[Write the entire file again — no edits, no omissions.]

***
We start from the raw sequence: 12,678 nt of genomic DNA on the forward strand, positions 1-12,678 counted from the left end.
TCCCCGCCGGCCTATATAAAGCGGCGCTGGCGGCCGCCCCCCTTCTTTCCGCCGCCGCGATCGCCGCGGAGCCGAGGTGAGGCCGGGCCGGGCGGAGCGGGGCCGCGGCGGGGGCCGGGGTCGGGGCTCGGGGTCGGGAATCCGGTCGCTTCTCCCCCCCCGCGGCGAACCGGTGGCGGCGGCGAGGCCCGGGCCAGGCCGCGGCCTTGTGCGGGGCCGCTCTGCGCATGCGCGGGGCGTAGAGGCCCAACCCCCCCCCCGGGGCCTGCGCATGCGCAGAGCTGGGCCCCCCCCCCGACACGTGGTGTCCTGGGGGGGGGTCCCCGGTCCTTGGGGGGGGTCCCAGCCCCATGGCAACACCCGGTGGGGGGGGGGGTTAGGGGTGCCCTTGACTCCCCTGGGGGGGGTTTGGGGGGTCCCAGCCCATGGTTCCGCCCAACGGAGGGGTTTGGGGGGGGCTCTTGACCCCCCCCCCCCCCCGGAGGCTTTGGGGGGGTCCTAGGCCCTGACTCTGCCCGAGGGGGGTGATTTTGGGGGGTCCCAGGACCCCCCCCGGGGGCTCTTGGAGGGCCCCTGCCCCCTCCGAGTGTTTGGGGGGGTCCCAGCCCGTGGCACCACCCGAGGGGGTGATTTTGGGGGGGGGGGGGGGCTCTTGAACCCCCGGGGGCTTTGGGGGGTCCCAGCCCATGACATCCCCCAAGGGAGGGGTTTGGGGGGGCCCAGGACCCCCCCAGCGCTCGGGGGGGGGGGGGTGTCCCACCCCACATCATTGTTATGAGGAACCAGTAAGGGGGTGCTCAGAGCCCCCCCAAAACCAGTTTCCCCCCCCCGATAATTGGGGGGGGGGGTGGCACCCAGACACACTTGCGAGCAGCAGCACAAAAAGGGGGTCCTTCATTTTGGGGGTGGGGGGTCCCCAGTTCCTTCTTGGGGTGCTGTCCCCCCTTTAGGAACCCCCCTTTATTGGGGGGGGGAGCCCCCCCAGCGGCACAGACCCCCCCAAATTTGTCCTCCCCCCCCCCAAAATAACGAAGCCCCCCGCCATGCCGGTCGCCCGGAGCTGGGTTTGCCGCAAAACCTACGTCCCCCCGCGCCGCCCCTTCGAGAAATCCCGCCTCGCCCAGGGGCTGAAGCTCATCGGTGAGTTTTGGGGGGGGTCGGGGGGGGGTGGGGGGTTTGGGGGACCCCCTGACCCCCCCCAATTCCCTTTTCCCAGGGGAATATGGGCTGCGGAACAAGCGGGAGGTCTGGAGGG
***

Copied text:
We start from the raw sequence: 12,678 nt of genomic DNA on the forward strand, positions 1-12,678 counted from the left end.
TCCCCGCCGGCCTATATAAAGCGGCGCTGGCGGCCGCCCCCCTTCTTTCCGCCGCCGCGATCGCCGCGGAGCCGAGGTGAGGCCGGGCCGGGCGGAGCGGGGCCGCGGCGGGGGCCGGGGTCGGGGCTCGGGGTCGGGAATCCGGTCGCTTCTCCCCCCCCGCGGCGAACCGGTGGCGGCGGCGAGGCCCGGGCCAGGCCGCGGCCTTGTGCGGGGCCGCTCTGCGCATGCGCGGGGCGTAGAGGCCCAACCCCCCCCCCGGGGCCTGCGCATGCGCAGAGCTGGGCCCCCCCCCCGACACGTGGTGTCCTGGGGGGGGGTCCCCGGTCCTTGGGGGGGGTCCCAGCCCCATGGCAACACCCGGTGGGGGGGGGGGTTAGGGGTGCCCTTGACTCCCCTGGGGGGGGTTTGGGGGGTCCCAGCCCATGGTTCCGCCCAACGGAGGGGTTTGGGGGGGGCTCTTGACCCCCCCCCCCCCCCGGAGGCTTTGGGGGGGTCCTAGGCCCTGACTCTGCCCGAGGGGGGTGATTTTGGGGGGTCCCAGGACCCCCCCCGGGGGCTCTTGGAGGGCCCCTGCCCCCTCCGAGTGTTTGGGGGGGTCCCAGCCCGTGGCACCACCCGAGGGGGTGATTTTGGGGGGGGGGGGGGGCTCTTGAACCCCCGGGGGCTTTGGGGGGTCCCAGCCCATGACATCCCCCAAGGGAGGGGTTTGGGGGGGCCCAGGACCCCCCCAGCGCTCGGGGGGGGGGGGGTGTCCCACCCCACATCATTGTTATGAGGAACCAGTAAGGGGGTGCTCAGAGCCCCCCCAAAACCAGTTTCCCCCCCCCGATAATTGGGGGGGGGGGTGGCACCCAGACACACTTGCGAGCAGCAGCACAAAAAGGGGGTCCTTCATTTTGGGGGTGGGGGGTCCCCAGTTCCTTCTTGGGGTGCTGTCCCCCCTTTAGGAACCCCCCTTTATTGGGGGGGGGAGCCCCCCCAGCGGCACAGACCCCCCCAAATTTGTCCTCCCCCCCCCCAAAATAACGAAGCCCCCCGCCATGCCGGTCGCCCGGAGCTGGGTTTGCCGCAAAACCTACGTCCCCCCGCGCCGCCCCTTCGAGAAATCCCGCCTCGCCCAGGGGCTGAAGCTCATCGGTGAGTTTTGGGGGGGGTCGGGGGGGGGTGGGGGGTTTGGGGGACCCCCTGACCCCCCCCAATTCCCTTTTCCCAGGGGAATATGGGCTGCGGAACAAGCGGGAGGTCTGGAGGG